And what are the arguments for and against cloud services?

Martin Lukas: „They overlap to some extent with those of a colocation strategy. The strengths of cloud services certainly include fast and easy scalability, paying only for the services used, and the high security level of hyperscalers. Weaknesses include issues such as availability and latency, the lack of individualization in configurations and hidden additional costs, for example due to unexpectedly high transformation efforts. The opportunities include the use of standardized platforms, applications and data management systems, which can be used economically regardless of the size of the company. Among the risks, one must mention, for example, the risk of outages and business interruptions, the risk of cybercrime, since hyperscalers are attractive targets for attack, and also the risk of dependencies up to and including lock-in. These things need to be weighed and figured out where best to locate which application and IT service.“

So the local data center has not yet had its day?

Martin Lukas: „No, not at all. There is now widespread recognition that the coexistence of local data center, colocation data center and cloud services will be necessary for quite a while yet. This is because each of these options has its specific strengths and weaknesses. The idea that all requirements can be covered to general satisfaction via public clouds alone will not be fulfilled in the foreseeable future. For this reason, there is still no way around the company's own data center.“

What part of IT will remain on-premises? What aspects play a role here?

Martin Lukas: „That depends on the respective business model. In general, however, I would say that business-critical areas will be kept on-premises. For example, plant control at an industrial or CRITIS company, where time-critical processes are involved and maximum reliability is required. For the other areas, it is then necessary to clarify which model offers the most efficient solution. In addition, the biggest challenge is to make the company's own data center fit for the tasks ahead.“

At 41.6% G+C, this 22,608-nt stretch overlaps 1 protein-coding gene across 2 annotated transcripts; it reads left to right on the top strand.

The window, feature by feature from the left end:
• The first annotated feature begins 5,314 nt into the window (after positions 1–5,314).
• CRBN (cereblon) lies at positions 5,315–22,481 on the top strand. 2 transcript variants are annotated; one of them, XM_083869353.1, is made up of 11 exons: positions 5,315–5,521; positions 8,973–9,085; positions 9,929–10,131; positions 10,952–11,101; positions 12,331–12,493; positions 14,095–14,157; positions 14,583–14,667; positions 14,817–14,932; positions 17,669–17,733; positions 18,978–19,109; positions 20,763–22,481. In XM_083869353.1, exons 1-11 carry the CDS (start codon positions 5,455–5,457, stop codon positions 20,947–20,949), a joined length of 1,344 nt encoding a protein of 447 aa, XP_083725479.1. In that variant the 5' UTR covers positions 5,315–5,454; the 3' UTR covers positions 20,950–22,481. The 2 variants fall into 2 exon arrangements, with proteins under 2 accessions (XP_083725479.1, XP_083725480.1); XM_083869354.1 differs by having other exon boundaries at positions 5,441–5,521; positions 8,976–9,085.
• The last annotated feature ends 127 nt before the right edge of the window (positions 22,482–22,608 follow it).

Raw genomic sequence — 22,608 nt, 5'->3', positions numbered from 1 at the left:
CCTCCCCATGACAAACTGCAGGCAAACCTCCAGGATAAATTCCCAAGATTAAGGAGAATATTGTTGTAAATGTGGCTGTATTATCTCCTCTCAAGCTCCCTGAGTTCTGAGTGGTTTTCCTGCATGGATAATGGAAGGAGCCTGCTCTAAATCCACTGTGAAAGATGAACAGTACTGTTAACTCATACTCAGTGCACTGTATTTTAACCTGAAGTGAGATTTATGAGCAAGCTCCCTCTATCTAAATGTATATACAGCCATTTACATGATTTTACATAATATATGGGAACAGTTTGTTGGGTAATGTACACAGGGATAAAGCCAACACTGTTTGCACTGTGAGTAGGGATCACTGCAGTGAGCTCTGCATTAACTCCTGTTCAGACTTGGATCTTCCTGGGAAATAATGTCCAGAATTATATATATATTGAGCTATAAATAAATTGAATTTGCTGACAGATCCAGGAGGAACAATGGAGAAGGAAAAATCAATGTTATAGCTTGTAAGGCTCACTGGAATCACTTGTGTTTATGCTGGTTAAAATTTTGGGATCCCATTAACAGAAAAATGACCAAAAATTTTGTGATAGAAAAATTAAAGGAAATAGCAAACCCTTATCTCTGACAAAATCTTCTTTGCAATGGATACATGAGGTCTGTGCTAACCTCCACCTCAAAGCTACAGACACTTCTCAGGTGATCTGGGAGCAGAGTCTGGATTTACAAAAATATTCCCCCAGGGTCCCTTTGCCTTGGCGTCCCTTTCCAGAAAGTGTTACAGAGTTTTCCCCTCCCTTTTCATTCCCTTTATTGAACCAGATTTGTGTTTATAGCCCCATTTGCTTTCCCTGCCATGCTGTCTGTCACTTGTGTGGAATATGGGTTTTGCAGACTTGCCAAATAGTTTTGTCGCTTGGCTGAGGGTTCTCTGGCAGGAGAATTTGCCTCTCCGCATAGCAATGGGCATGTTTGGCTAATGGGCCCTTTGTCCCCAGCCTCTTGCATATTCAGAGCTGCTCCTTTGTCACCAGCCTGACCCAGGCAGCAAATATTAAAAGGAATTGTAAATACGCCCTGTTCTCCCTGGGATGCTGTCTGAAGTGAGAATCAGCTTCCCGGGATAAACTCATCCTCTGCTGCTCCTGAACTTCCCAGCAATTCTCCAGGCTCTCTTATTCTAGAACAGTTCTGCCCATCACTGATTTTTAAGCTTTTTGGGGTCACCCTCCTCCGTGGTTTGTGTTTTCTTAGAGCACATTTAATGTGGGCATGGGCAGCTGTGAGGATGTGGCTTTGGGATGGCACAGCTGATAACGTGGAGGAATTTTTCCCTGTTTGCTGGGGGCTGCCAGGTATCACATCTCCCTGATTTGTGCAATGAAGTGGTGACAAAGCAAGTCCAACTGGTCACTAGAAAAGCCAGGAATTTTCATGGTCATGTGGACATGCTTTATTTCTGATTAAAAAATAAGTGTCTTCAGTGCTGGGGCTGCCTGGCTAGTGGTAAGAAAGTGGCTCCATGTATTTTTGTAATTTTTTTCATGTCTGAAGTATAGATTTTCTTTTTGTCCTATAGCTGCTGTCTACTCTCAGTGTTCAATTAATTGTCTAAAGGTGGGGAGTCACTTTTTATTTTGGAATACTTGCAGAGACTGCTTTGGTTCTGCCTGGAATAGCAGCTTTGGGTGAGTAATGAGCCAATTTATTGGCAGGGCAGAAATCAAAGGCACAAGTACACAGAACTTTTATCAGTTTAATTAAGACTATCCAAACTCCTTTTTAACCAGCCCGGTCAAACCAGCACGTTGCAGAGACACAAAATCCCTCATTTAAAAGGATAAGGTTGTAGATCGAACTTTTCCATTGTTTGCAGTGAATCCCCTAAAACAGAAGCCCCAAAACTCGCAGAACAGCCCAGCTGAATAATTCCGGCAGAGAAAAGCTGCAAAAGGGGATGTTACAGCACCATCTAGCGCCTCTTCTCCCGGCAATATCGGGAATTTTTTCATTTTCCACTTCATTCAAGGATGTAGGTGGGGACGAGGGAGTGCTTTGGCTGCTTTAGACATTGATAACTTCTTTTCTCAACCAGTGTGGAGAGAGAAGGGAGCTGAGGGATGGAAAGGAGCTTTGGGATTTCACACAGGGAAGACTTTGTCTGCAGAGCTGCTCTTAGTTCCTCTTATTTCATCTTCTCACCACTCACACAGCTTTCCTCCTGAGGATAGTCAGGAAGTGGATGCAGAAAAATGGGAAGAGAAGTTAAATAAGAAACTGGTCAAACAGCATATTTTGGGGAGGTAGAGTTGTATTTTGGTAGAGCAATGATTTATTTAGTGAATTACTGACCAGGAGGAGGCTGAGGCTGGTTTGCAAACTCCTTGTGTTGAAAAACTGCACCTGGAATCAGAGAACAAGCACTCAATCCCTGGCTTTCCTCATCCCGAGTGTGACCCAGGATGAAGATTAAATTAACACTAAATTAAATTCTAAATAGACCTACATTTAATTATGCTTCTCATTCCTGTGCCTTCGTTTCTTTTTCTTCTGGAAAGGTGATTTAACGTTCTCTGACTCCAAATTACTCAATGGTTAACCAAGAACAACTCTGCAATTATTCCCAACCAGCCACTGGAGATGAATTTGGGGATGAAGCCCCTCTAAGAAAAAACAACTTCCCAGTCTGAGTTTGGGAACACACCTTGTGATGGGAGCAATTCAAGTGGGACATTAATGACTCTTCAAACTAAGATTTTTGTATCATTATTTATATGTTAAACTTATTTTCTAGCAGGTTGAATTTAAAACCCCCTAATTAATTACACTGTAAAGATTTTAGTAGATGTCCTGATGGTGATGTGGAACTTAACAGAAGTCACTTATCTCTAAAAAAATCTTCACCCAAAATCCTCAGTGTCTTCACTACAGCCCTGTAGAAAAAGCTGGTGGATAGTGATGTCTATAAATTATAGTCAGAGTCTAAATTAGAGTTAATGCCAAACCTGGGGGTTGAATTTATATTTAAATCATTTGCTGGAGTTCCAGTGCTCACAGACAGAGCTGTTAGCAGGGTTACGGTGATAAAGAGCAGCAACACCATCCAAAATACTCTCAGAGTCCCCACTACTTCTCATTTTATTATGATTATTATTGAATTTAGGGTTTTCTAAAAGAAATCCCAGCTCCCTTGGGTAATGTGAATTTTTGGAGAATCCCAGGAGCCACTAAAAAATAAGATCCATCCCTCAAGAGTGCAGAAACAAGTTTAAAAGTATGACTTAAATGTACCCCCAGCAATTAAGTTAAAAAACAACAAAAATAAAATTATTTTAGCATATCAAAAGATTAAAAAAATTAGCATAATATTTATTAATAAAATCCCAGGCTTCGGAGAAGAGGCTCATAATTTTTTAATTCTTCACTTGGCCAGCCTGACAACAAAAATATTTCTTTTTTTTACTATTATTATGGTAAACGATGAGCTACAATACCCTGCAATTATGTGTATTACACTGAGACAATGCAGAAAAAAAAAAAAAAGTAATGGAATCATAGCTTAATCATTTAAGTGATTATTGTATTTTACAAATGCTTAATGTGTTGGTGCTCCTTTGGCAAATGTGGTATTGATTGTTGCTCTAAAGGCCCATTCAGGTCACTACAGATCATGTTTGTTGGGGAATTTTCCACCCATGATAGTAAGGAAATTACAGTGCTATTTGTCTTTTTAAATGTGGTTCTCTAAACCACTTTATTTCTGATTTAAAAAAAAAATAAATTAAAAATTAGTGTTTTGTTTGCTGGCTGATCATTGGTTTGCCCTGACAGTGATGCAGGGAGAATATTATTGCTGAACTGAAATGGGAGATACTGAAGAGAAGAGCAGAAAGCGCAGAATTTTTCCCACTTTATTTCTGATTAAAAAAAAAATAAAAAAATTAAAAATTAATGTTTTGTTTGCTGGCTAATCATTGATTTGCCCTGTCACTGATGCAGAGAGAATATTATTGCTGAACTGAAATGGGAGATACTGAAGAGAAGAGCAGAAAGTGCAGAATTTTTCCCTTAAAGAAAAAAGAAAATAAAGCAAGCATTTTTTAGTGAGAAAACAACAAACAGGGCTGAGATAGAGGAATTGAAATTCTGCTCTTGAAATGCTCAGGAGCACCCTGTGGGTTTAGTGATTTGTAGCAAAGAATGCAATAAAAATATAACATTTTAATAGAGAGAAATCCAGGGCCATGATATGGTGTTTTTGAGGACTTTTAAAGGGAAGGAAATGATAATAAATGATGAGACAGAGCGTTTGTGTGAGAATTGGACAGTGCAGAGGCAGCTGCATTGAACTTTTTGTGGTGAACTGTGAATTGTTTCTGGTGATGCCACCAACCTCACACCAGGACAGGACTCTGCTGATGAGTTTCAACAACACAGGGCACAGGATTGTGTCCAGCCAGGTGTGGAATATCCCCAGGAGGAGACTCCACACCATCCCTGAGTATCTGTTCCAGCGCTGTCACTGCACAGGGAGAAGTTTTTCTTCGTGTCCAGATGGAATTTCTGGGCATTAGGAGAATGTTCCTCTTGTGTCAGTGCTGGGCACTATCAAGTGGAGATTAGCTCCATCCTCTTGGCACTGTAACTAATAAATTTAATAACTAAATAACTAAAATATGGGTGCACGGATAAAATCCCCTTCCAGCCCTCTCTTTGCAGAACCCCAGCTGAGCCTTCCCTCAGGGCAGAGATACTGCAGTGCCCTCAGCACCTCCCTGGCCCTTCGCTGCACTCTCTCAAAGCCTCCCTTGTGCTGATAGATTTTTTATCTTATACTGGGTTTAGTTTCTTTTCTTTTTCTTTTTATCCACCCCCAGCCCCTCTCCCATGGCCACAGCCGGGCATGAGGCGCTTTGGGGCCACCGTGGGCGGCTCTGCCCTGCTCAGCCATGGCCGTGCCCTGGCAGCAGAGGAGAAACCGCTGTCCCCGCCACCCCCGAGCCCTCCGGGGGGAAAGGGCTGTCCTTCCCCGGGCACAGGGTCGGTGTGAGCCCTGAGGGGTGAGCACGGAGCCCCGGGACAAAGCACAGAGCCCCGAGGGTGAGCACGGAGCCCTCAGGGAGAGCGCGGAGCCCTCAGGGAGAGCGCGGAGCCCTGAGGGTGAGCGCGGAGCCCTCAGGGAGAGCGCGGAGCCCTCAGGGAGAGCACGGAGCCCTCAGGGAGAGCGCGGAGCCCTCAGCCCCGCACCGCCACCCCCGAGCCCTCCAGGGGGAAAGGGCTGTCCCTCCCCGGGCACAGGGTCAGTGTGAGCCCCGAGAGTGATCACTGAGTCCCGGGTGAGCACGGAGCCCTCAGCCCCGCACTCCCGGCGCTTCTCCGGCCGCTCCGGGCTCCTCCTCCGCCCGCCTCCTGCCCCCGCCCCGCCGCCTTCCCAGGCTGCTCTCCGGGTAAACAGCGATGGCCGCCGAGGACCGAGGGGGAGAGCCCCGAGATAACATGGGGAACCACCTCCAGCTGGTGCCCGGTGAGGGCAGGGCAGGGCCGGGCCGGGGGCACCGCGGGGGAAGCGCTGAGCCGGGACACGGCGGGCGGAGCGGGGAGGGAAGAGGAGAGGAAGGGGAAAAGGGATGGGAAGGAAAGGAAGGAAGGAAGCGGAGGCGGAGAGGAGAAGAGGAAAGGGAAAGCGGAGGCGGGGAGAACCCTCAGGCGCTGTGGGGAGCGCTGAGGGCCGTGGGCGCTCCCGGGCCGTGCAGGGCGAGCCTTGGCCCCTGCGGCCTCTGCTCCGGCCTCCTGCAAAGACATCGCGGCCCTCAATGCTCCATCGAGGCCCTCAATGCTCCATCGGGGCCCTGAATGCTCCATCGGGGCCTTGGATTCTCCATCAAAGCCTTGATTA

So the first considerations are which applications should be kept in the company's own data center?

Martin Lukas: „Yes, exactly, the company's own data center is always the starting point. And the question of what a company wants or needs to keep on-premises is where we start with our consulting. We examine the extent to which the current data center meets the company's requirements or what measures are necessary to be able to handle the upcoming in-house tasks. All options are open to us: New construction, conversion or revitalization.“

Are you currently considering the question of whether to reorganize your IT infrastructure, whether to transfer certain elements to the Cloud, keep them on-premises or outsource them to a colocation datacenter? Please get in touch with our experts.


Martin Lukas, Process Manager Services

Martin Lukas has been the Process Manager Services for 9 years and is responsible for the services that Rosenberger OSI offers in the data centre environment. This concerns the planning, construction and operation of the infrastructure in the data centre.